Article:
December 17, 2007

University leads study of Ukrainian Sign Language

May 8, 2007 - Edmonton - Under the rule of the former Soviet Union, the education system in Ukraine wasn't allowed to teach sign language to the deaf. An international agreement signed at the University of Alberta today is helping teachers and deaf students in Ukraine to teach and learn signing.

Led by education professor Dr. Debra Russell the Ukrainian Sign Language Project will document Ukrainian Sign Language. It is the first project of its type in the world.

"It's never been researched before," said Russell, who holds the David Peikoff Chair of Deafness Studies at the U of A. "Since sign language was not allowed to be used in the country, there was no formal study of Ukrainian Sign Language. It's really the first linguistic, descriptive study."

"Under Soviet times, the educational method was entirely oral. So, while deaf people have used sign language for centuries, it wasn't allowed to be used in school systems and it wasn't a formal area of study," she added. "And now, as with most signed languages, it's capturing the most interest. Sign language research is one of the growing fields across most countries, and Ukraine is no different in that way."

The data collected by the project will help Ukrainian educators instruct students in Ukrainian Sign Language and develop teaching curriculum, said Russell. It will also help researchers better understand American Sign Language, she added.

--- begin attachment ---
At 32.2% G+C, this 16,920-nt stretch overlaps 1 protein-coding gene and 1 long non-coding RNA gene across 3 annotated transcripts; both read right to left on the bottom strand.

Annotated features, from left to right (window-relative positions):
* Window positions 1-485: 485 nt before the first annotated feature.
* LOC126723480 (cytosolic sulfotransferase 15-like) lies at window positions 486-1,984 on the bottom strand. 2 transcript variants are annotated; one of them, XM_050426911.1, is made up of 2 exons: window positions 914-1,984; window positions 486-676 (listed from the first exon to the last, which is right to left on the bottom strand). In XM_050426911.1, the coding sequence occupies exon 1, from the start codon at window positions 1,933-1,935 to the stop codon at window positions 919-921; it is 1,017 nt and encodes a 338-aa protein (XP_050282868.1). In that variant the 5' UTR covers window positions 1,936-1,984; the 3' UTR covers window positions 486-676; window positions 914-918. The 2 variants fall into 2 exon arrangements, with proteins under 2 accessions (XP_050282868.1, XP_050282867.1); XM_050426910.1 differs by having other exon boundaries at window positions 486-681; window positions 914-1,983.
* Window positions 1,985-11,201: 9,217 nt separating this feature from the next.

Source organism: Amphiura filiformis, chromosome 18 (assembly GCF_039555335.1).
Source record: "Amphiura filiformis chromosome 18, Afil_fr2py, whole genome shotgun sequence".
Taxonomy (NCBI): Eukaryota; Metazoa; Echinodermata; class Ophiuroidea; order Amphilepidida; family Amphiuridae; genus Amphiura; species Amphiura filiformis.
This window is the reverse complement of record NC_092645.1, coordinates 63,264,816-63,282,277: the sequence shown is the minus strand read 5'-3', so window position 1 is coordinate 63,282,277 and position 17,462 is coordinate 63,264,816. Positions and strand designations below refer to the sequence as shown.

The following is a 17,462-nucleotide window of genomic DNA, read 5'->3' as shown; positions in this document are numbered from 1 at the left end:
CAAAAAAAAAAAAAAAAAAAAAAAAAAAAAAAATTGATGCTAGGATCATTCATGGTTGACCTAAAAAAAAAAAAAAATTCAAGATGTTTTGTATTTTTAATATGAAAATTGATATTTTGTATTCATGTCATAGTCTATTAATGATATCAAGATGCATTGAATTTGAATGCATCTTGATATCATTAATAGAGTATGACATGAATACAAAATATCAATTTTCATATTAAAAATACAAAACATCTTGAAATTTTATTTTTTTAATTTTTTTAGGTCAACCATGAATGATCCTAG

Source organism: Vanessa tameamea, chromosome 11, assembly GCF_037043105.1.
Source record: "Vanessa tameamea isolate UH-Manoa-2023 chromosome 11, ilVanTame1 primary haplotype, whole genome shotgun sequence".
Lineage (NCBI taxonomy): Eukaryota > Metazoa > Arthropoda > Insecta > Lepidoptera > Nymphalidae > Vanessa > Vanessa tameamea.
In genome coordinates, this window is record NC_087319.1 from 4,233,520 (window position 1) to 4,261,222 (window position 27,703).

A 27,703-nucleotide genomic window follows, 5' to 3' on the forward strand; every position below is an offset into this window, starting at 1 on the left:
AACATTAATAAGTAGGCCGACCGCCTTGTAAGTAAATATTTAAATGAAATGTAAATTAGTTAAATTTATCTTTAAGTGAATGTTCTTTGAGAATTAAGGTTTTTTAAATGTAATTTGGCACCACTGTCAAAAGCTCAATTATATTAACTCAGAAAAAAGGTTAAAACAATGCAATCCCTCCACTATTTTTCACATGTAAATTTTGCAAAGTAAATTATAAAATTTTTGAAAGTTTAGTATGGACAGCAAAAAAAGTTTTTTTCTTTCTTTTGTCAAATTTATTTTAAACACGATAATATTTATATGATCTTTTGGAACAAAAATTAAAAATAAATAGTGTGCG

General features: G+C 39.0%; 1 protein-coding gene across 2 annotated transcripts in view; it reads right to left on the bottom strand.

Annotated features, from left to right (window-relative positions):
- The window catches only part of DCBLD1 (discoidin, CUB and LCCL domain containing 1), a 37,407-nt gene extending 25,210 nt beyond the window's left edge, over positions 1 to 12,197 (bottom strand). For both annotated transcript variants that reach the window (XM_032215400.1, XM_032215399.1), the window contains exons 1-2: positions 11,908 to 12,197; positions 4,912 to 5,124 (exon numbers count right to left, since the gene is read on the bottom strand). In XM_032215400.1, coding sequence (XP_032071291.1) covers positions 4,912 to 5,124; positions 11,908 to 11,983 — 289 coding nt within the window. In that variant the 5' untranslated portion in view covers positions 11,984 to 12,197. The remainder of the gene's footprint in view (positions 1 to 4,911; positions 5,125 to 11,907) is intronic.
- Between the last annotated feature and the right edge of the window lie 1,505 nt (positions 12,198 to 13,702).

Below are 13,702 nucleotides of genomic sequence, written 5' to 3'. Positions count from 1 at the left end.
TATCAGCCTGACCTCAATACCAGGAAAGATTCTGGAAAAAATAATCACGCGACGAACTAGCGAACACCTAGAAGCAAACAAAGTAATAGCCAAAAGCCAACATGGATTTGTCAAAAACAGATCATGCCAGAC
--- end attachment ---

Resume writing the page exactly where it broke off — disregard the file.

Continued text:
Dr. Judy Lupart, a U of A educational psychology professor who holds the Canada Research Chair in Special Education, said the agreement expands the range of collaboration between Drahomanov National Pedagogical University and the U of A.

Viktor Andrushchenko, rector of Drahomanov National Pedagogical University, noted that the agreement builds upon previous collaboration. He's particularly pleased with the agreement's specific focus.

"Another of these important areas is education of children with special needs, and the training of a new generation of teacher susceptible to new, technical innovations, and able to adapt to the new realities of life," he said.

According to U of A Dean of Education Dr. Fern Snart, the MOU "reflects beautifully the faculty's goals for international initiatives within our academic plan."

"It's well understood, but I think it bears repeating, that when we collaborate in this fashion, it enriches both sides of the collaboration," she said.

"I also know that when talented, enthusiastic people work together, there are wonderful surprises in terms of achievements that have not yet been planned or dreamed. And I hope some of those surprises will begin to happen as early as today."

Dr. George Richardson, the Faculty of Education associate dean (international initiatives), said the agreement is a great place "to begin looking at the range of future opportunities."

"We look forward to a long and very profitable collaboration."

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